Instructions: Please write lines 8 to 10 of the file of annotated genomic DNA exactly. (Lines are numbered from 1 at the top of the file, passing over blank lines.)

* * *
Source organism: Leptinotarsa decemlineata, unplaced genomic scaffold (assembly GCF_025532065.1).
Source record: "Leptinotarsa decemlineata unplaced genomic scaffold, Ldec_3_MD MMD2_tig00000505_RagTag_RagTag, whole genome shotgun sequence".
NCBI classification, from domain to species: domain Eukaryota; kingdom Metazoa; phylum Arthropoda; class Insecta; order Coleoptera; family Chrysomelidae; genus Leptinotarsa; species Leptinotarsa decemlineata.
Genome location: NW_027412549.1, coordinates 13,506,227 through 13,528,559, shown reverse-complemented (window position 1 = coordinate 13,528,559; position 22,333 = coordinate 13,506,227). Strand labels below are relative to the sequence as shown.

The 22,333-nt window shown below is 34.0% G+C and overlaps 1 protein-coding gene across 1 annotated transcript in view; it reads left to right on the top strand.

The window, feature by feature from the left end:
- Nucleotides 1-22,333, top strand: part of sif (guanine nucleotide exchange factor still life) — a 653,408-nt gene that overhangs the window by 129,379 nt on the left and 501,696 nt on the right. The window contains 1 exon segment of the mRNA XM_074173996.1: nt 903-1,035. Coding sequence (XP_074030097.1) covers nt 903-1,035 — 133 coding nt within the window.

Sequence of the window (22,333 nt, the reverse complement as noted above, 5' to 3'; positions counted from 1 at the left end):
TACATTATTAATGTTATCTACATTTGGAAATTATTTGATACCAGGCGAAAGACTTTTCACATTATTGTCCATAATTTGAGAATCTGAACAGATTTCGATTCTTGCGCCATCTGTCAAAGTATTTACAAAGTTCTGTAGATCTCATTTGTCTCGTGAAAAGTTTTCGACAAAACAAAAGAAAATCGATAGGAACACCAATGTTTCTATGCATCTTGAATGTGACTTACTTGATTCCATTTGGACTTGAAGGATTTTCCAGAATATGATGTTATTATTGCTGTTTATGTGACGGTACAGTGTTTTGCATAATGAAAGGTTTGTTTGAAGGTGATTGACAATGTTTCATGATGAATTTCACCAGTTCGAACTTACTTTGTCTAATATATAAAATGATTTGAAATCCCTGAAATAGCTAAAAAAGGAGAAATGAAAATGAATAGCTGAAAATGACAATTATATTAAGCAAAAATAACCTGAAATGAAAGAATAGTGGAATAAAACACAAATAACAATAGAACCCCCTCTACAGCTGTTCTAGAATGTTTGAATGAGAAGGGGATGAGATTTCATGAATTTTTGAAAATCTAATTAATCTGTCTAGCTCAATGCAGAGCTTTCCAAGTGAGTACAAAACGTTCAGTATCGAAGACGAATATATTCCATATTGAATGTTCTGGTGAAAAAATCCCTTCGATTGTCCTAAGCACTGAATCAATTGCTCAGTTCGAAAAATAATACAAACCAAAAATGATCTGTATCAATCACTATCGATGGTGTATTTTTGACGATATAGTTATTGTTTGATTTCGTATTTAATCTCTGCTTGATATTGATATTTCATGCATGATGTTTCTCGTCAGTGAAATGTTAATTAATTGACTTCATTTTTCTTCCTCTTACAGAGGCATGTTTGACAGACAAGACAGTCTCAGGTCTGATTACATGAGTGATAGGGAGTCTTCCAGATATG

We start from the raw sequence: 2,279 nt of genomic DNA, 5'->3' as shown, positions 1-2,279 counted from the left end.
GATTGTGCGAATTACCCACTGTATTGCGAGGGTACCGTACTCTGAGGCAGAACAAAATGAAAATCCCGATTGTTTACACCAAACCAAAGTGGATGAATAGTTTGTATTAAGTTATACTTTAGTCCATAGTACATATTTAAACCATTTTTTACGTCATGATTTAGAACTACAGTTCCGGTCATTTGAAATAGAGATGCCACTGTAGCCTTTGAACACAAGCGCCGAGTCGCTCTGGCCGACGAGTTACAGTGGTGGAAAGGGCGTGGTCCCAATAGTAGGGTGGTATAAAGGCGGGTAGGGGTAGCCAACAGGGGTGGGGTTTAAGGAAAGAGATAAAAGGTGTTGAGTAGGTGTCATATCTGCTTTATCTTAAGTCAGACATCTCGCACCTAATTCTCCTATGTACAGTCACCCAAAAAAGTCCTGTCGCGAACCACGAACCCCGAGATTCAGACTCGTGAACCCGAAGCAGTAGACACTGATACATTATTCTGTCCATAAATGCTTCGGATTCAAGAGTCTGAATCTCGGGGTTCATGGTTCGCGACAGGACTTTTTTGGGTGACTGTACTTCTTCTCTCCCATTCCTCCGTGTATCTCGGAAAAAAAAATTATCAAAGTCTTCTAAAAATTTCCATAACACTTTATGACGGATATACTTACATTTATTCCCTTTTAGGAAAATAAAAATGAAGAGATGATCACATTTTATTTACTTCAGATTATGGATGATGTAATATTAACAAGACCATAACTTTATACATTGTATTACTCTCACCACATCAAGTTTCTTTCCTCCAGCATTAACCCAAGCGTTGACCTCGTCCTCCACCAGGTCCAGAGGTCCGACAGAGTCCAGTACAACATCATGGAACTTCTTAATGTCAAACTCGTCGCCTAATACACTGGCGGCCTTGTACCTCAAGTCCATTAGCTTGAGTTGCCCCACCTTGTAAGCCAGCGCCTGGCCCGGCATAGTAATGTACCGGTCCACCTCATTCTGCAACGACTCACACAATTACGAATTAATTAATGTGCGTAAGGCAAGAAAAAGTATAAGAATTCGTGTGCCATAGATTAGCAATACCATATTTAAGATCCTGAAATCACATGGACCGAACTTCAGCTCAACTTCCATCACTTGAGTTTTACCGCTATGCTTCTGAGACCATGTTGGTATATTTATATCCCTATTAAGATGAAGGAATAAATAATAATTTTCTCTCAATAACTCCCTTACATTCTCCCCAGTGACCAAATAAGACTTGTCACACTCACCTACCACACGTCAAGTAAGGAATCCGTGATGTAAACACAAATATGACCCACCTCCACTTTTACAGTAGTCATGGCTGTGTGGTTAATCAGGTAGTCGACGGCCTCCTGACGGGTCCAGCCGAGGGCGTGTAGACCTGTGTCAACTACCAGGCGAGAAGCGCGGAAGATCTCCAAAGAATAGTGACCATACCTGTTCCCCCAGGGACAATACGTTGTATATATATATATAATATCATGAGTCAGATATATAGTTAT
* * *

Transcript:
Sequence of the window (22,333 nt, the reverse complement as noted above, 5' to 3'; positions counted from 1 at the left end):
TACATTATTAATGTTATCTACATTTGGAAATTATTTGATACCAGGCGAAAGACTTTTCACATTATTGTCCATAATTTGAGAATCTGAACAGATTTCGATTCTTGCGCCATCTGTCAAAGTATTTACAAAGTTCTGTAGATCTCATTTGTCTCGTGAAAAGTTTTCGACAAAACAAAAGAAAATCGATAGGAACACCAATGTTTCTATGCATCTTGAATGTGACTTACTTGATTCCATTTGGACTTGAAGGATTTTCCAGAATATGATGTTATTATTGCTGTTTATGTGACGGTACAGTGTTTTGCATAATGAAAGGTTTGTTTGAAGGTGATTGACAATGTTTCATGATGAATTTCACCAGTTCGAACTTACTTTGTCTAATATATAAAATGATTTGAAATCCCTGAAATAGCTAAAAAAGGAGAAATGAAAATGAATAGCTGAAAATGACAATTATATTAAGCAAAAATAACCTGAAATGAAAGAATAGTGGAATAAAACACAAATAACAATAGAACCCCCTCTACAGCTGTTCTAGAATGTTTGAATGAGAAGGGGATGAGATTTCATGAATTTTTGAAAATCTAATTAATCTGTCTAGCTCAATGCAGAGCTTTCCAAGTGAGTACAAAACGTTCAGTATCGAAGACGAATATATTCCATATTGAATGTTCTGGTGAAAAAATCCCTTCGATTGTCCTAAGCACTGAATCAATTGCTCAGTTCGAAAAATAATACAAACCAAAAATGATCTGTATCAATCACTATCGATGGTGTATTTTTGACGATATAGTTATTGTTTGATTTCGTATTTAATCTCTGCTTGATATTGATATTTCATGCATGATGTTTCTCGTCAGTGAAATGTTAATTAATTGACTTCATTTTTCTTCCTCTTACAGAGGCATGTTTGACAGACAAGACAGTCTCAGGTCTGATTACATGAGTGATAGGGAGTCTTCCAGATATG

We start from the raw sequence: 2,279 nt of genomic DNA, 5'->3' as shown, positions 1-2,279 counted from the left end.